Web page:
As it turned out I need not have worried. A week later I received a call advising me that the person in charge of the program was accepting a job in another state and that the program would not be going forward this year as there was no one else capable of organizing it on such short notice. Because well…people could actually die out there unless the logistics were done properly. I saw their point. The second venue I applied to did not receive funding from the feds this year, so done and done. This goes to illustrate the fact that often when we are rejected it is not personal in any way. Many times our seeming rejection actually has nothing to do with us, but often artists in particular view such so called rejection as judgement about themselves or their work, making them afraid to take chances in future that might afford them amazing experiences. By the way, if you have been following the news lately, it seems half the state of Alaska has been on fire this summer, and with no roads, fire fighting is an extreme and very serious vocation. Be careful what you ask for.
And….never underestimate the wonders to be found in your own back yard. Part of what I enjoy about travel is the indigenous art found in the areas I visit. Mesa Verde has the stunning Black on White pottery, Agate Fossil Beds, Sioux beadwork and ledger art, etc, etc. Ohio has the Mound Builders, the Hopewell Culture to be exact. I studied them in school, but this summer I have immersed myself in the beauty of their art and the new historical theory gained with advances in science and archaeology.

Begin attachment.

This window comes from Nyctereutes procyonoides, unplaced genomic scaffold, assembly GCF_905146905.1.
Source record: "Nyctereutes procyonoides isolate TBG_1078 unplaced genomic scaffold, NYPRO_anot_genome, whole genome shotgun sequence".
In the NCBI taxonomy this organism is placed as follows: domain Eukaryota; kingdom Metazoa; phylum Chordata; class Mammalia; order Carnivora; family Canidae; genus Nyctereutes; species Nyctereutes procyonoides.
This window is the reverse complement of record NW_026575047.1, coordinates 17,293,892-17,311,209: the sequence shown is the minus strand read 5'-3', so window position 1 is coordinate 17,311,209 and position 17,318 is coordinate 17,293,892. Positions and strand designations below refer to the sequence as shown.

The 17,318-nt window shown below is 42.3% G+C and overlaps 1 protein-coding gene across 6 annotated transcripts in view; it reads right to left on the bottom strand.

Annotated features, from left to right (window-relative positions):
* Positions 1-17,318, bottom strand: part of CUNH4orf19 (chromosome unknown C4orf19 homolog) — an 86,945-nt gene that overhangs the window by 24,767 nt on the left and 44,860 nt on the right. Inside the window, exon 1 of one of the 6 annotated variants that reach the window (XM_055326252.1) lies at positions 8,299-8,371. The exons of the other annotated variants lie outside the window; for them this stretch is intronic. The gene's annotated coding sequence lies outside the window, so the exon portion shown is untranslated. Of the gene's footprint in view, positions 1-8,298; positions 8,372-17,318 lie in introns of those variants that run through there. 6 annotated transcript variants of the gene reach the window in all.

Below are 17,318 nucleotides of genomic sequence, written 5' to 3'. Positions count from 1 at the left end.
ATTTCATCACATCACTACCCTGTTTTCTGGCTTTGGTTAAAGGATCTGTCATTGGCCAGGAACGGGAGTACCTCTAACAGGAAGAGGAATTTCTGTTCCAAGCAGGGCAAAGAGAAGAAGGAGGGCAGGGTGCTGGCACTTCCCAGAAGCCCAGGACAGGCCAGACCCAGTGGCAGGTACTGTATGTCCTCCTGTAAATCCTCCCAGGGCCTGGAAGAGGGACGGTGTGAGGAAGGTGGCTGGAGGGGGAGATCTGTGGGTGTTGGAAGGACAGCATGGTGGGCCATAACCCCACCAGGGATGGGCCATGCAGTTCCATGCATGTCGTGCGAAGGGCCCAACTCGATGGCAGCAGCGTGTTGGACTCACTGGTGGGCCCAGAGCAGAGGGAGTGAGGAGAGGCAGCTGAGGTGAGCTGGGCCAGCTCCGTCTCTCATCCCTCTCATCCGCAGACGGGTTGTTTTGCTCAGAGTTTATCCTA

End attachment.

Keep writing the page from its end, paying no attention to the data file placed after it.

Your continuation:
The summer started off innocently enough with a visit with my cousin to Serpent Mound for a Summer Solstice Supper created with turkey and the three sisters, beans, corn and squash, then a lecture by Dr. Brad Lepper, which turned out to be mostly about the amazing artwork created right here in Ohio. Well, that sent me on a quest and my summer has been consumed with visiting Hopewell Sites. So far I have visited Hopewell Culture National Park, Seip Mound, Spruce Hill, Fort Hill and The Ohio Historical Society to view this unique symbolic and spiritual art which is so skillfully executed, it is much more sophisticated than the Mesa Verde pottery. In my spare time I have also read Dr. Lepper’s book, Ohio Archaeology. Left on my To Do list is a visit to Flint Ridge only about 20 miles away and a source of the colorful flint used to make atlatyl spearheads, arrow heads, knives and other stone implements since the time of the Paleo-Indians, and Tarlton Cross only a 20 inute drive from home. I have had a wonderfully interesting summer so far and in just a few weeks I will be leaving to visit my son in Munich and my best friend in Wales with a side trip to Amsterdam. So if you try sometimes, you just might get what you need (and without being burned to a crisp in the Wilderness.)